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Matukituki Cascade Saddle Dart Epic, Otago

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Matukituki Cascade Saddle Dart EpicExperienced

Submitted by Sofia Peters

Info Info
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Trail Information







Back country - remote

Point to Point (one way)


Native bush
Open tussock/grasslands
Open ridges/tops


Not Suitable (Slow)
14:00 (Moderate)
11:00 (Fast)



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Starting from Raspberry Flat Carpark, find the DOC signs for the trailhead to Aspiring Hut. Enjoy some nice easy valley running for approximately 10km into Aspiring Hut to get the blood flowing.

At Aspiring Hut, locate the trailhead for the Cascade Saddle Track in the beech trees behind the hut. The track is signposted from Aspiring Hut and climbs steadily up through mixed beech forest.

Above the bushline, the track becomes a route and is marked with orange poles. It follows a steep snow grass and tussock ridge with some rocky outcrops and ledges to negotiate.

From the bushline, the route is narrow, steep, and very exposed - you will need your hands to climb. The route reaches the pylon at the top of the ridge (1835 m) via a steep and narrow gully that holds snow for much of the year.

After the pylon follow the poles down to Cascade Creek, and cross it to the easy slopes and flats leading to Cascade Saddle (1524 m). The route to the Dart valley veers off to the left, just before you reach Cascade Saddle. Follow the orange poles along the ridge, then the rock cairns down the steep and unstable slopes down to the valley floor and lateral moraines of the Dart Glacier.

The traverse from the ridge to the valley floor is above 1500 metres and very exposed to the weather.

Stay on the true left bank of the Dart River/Te Awa Whakatipu – the left side looking down river. You will need to ford several side streams. The water level rises quickly with either rain or afternoon snow melt, take care in particular with streams further down the valley, close to Dart Hut.

Slightly upstream from the confluence of the Dart and Snowy Creek, a bridge over the creek leads to Dart Hut.

From Dart Hut, follow the track down Dart Valley through beech forest and across some exposed grassy flats to Daleys Flat Hut. From here, it's a cruisy undulating 16km home through more beautiful beech forest to the end of the trail at the carpark at Chinamans Bluff.

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Features of interest

Stunning panoramic views of Mt Aspiring, Mt Barff, and other surrounding peaks on the climb up and over Cascade Saddle. Views of Dart Glacier and the Dart River down Dart Valley.

Make Up of Run

Untracked / Route only: 16%

Technical Single Track: 16%

Moderate Single Track: 16%

Easy Single Track: 36%

Farm Road / 4WD Track: 16%

Route Data


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Overlapping Runs

The following trails overlap with this run to some degree. You may wish to combine them but please note that to qualify for FKTs on these runs you should record a separate Strava activity for each

Rees - Cascade

Rees - Cascade

Length: 55.00km

Rees Dart Reverse Run

Rees Dart Reverse Run

Length: 63.00km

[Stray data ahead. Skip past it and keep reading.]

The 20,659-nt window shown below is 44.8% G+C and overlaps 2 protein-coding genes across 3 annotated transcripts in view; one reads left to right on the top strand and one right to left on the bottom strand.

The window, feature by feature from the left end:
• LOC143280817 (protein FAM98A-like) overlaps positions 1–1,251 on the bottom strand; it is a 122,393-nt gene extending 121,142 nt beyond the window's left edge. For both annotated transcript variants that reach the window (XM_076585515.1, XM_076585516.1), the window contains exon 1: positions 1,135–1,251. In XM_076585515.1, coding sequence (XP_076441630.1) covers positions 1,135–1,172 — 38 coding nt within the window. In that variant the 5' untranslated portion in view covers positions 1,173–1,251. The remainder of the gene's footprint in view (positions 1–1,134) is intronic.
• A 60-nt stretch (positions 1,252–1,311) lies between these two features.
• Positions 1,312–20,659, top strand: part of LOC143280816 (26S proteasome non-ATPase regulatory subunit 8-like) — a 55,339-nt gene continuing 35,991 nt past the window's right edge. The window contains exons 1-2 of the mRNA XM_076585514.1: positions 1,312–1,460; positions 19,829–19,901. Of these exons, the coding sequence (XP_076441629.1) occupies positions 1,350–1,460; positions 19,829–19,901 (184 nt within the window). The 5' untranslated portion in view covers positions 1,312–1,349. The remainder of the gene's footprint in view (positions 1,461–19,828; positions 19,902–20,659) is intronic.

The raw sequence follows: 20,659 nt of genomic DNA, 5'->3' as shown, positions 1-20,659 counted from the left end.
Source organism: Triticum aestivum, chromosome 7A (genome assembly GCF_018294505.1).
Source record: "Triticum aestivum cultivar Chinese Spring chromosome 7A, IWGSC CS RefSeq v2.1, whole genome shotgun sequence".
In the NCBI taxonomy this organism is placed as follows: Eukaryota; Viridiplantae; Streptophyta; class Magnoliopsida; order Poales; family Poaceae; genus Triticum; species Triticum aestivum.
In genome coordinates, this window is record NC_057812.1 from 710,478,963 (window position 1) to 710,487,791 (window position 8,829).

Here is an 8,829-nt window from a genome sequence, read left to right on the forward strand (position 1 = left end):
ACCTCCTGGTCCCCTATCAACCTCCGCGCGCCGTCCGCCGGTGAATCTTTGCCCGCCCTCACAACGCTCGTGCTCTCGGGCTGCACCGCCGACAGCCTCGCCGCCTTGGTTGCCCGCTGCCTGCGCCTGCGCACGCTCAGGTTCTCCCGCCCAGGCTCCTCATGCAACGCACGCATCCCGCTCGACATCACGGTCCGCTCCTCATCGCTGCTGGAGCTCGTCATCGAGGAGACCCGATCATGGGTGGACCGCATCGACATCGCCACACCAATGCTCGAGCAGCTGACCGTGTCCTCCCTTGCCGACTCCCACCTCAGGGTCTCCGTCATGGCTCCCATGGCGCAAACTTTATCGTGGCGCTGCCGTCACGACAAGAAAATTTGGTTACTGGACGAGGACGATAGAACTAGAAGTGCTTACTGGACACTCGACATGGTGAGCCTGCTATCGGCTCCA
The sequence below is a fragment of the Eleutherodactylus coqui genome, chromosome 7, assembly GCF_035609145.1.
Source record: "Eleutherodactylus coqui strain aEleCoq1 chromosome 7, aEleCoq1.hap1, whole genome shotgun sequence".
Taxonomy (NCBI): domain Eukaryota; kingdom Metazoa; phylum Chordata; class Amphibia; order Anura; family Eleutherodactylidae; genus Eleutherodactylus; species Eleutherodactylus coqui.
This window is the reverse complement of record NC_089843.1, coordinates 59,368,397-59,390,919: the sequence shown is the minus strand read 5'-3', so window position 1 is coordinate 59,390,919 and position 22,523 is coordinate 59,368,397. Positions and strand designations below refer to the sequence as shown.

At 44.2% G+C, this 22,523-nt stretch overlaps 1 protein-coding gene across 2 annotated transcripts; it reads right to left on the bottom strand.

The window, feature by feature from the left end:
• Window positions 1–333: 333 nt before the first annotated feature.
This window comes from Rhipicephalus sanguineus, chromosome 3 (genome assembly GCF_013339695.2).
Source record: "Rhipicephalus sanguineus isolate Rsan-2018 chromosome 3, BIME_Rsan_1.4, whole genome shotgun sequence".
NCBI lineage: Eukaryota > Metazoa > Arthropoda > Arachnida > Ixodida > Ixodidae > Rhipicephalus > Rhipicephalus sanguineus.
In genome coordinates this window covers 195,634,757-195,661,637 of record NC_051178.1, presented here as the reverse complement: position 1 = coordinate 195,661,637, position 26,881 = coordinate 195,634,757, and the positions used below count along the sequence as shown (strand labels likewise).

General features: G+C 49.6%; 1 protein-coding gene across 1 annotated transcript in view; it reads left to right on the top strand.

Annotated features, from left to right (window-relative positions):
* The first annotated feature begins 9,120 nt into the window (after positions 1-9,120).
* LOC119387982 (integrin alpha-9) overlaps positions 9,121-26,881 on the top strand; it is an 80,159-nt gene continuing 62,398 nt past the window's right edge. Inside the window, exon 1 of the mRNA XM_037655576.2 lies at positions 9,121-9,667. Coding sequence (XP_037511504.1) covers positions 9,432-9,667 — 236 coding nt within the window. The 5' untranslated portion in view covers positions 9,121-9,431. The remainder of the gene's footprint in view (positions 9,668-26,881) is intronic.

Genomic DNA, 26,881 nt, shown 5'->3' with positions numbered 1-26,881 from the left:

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I did it!
  • Access

    The trailhead starts at Raspberry Flat Carpark. Follow the track up the West Matukituki Valley.

    There is plenty of parking available at Raspberry Flat Carpark, which is about a 1.5 hour drive from Wanaka. This is a popular spot for trampers, day hikers, and mountaineers accessing Rob Roy Glacier, French Ridge and Liverpool Huts, and Mt Aspiring and the surrounding peaks; as such, the carpark can be pretty full so best to arrive early. Overnight parking is allowed and seems relatively safe. Flush toilets are also available at the carpark.

    8 km

    9 minutes



  • Staying Safe


    From Dart Hut, make sure you take the track that continues down the Dart River towards Daleys Flat Hut. DO NOT TAKE THE TRACK UP TO REES SADDLE.
    Orange markers and poles are consistent throughout the Cascade Saddle route, look for them.


    Waterproof leggings, Thermal leggings, Lightweight fleece top, Long-sleeved thermal top, Seam-sealed waterproof jacket, Gloves, Beanie/thermal headwear, Personal Locator Beacon (PLB), Whistle, First aid kit, Extra food for emergencies, Survival bag, Cellphone, Compass, Map, Headtorch and spare batteries, Crampons / microspikes (for winter conditions).

    Plenty of water is available at huts and stream crossings. Take a decent-sized bladder and fill up at each hut (Aspiring, Dart, and Daleys Flat).

    Cascade Saddle Route is extremely hazardous in wet conditions and can be very slippery. It can also hold snow for much of the year, even during summer months; educate yourself on the current conditions, be prepared to assess the risks for yourself, bring the appropriate equipment, and be prepared to turn around if conditions aren't favourable. The saddle is also exposed to high winds and cold temperatures throughout the year.
    Stream crossings along the route can also present hazards during or after periods of heavy rain or snowmelt.

    From DOC: "If snow is present [on the Cascade Saddle route], do not proceed without an ice axe and crampons and the skills to use them - slipping can mean falling several hundred metres off the cliffs."

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